She looked at herself in the mirror and was startled by her reflection. She was not accustomed to seeing herself  in such garments. She questioned whether or not they suited her and what others might think about her distinctive change of attire until she reminded herself that she did, in fact, deserve to be comfortable in her own skin. Happy, even.

She pulled her shoulders back, stood up straight. She found herself automatically starting to put on a smile, until she remembered that she didn’t have to. That a fake smile was another costume she could leave behind if she wanted. She felt adequate without one at that moment, so she let her lips drop to a relaxed horizontal position.

She found herself skipping that one-last-look-in-the-mirror she was so used to taking. She just walked away content.


I’m Parenting Young Children and THIS is Exactly What I Was Afraid of.

Some people know they want kids and they’ve always known they’ve wanted kids since before they could remember. Not all of us are like that. Some of us were scared shitless about what becoming parents would entail.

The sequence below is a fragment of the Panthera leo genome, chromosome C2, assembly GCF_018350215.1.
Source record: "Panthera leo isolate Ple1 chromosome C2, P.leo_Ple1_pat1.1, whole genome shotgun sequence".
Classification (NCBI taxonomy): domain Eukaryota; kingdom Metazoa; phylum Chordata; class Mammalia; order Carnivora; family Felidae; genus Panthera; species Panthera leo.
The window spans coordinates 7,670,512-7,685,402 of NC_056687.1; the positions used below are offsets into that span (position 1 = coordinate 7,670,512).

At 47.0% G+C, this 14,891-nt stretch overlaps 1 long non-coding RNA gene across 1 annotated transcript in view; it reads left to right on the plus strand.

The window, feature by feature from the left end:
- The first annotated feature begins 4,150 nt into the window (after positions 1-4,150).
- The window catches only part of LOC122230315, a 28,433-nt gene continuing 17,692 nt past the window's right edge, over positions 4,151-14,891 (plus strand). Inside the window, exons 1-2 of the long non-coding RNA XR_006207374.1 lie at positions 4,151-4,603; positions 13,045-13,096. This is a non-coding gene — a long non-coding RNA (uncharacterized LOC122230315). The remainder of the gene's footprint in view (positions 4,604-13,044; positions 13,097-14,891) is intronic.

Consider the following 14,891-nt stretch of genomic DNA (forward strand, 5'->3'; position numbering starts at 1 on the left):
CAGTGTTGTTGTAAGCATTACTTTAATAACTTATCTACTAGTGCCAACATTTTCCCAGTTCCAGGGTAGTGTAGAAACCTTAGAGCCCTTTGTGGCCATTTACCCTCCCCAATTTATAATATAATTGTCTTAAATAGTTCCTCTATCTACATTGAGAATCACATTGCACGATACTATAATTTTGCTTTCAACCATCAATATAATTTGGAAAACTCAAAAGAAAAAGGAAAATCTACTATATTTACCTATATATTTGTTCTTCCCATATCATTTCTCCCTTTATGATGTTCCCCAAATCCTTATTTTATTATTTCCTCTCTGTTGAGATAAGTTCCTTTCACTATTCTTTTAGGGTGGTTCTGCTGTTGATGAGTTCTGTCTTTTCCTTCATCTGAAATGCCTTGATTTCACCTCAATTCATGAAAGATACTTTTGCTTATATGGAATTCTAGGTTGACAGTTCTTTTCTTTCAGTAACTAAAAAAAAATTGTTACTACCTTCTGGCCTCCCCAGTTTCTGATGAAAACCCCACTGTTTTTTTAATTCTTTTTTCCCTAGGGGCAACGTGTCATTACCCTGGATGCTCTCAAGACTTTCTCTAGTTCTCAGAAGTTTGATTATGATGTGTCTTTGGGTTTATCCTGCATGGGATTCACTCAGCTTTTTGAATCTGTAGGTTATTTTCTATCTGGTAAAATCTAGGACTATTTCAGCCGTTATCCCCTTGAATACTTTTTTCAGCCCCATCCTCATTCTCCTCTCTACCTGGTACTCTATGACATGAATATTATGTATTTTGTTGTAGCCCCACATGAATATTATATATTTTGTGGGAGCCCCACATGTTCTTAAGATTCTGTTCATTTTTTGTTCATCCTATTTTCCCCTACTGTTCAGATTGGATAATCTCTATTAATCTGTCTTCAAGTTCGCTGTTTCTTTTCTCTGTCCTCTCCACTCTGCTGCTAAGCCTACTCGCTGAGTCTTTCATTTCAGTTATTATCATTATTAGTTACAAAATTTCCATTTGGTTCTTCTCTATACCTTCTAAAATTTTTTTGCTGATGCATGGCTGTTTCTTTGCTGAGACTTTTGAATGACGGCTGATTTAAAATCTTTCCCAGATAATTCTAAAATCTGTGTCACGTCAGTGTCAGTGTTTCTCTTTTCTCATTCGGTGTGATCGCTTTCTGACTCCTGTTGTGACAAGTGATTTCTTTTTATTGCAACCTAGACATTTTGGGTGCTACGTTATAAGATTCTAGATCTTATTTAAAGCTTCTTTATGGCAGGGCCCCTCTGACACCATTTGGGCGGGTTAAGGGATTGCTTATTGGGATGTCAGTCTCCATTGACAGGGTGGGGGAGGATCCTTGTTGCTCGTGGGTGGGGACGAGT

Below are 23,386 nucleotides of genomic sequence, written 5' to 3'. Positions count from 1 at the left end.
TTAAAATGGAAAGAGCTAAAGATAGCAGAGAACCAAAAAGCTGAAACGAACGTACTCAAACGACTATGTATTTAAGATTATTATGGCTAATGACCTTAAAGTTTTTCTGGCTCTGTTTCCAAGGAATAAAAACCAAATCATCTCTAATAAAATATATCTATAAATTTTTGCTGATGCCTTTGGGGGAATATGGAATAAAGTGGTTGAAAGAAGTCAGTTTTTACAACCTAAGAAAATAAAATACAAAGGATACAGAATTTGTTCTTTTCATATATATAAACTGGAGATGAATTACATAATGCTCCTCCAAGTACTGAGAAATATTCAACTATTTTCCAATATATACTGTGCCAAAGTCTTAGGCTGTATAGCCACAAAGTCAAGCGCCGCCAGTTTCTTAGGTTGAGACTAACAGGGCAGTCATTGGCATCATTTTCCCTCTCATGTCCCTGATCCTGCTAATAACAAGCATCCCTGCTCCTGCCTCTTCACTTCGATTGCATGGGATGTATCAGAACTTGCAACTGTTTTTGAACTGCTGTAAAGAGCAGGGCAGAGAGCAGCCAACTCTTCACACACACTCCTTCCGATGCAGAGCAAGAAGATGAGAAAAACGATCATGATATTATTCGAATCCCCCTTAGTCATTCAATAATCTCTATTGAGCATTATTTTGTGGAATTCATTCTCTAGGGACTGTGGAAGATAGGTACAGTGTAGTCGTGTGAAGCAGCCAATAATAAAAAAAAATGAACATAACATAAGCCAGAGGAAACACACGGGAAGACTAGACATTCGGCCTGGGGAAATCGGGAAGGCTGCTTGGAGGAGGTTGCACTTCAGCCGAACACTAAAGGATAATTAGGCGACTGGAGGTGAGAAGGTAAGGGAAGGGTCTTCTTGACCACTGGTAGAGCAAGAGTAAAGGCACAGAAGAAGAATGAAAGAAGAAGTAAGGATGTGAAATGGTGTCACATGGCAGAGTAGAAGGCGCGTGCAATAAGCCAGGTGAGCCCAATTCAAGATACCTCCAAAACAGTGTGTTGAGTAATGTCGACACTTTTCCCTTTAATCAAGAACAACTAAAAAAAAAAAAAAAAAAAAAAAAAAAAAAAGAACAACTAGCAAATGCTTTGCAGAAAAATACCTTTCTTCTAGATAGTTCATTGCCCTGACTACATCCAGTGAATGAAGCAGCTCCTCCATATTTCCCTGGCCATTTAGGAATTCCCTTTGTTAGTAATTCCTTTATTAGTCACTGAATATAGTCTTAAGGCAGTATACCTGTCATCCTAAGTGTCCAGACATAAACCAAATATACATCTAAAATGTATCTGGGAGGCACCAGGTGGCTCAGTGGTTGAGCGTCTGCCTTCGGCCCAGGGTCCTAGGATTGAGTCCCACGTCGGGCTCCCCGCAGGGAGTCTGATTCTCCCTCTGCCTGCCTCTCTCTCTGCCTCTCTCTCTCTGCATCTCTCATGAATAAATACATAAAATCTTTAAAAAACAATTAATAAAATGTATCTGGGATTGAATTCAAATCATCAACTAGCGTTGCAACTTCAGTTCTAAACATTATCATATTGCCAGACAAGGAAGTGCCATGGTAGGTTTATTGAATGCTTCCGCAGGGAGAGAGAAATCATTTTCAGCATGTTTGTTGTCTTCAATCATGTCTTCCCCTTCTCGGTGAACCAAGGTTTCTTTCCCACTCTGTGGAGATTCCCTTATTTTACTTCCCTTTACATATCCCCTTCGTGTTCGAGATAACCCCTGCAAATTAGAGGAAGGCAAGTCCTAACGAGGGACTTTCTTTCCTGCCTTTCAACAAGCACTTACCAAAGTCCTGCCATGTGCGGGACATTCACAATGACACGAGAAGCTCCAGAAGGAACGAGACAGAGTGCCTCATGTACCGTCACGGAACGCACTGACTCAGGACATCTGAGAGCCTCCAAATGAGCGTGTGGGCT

SHITLESS, some of us were. I’m talking colon-cleansing-from-the-stomach-flu fear of the unknown. Because the only “known” we had before kids was listening to parents complain. And hey, that’s fine, I get it! I complain too. It’s cathartic. Parenting is hard. And the complaints are legit.

But to a scared shitless non-parent who isn’t sure if they’re up for procreating, those complaints can reverberate off our skulls and pile on top of our shoulders like an avalanche of doubt and anxiety and make us second guess whether or not it’s worth it.

Which is a shame, really. Because if you’re second guessing whether or you’ll be able to manage a daunting task like parenting, it very likely means that you will be great at it. Or at the very least not be too horrible. Which in the parenting world is basically the same thing.

Here is a small sampling of some of the things I was afraid of before having kids.


My youngest came out of the womb in the midst of a tantrum. Even the postnatal nurse raised her eyebrows when she heard her scream as I held her, rocked her, fed her. She handed me a few extra bottles of “sensitive” formula without me asking. Over the past four years, her tantrums have slowly and steadily subsided. She is now of the age that she can have a conversation about at tantrum after one occurs. Here’s one example of a recent one we had:

“Do you know why I let you watch a movie on the way to daycare today?”


“Because the last couple of days you’ve been a very good listener and you’ve been acting like a big girl – no whining or screaming. You’ve been using your words.”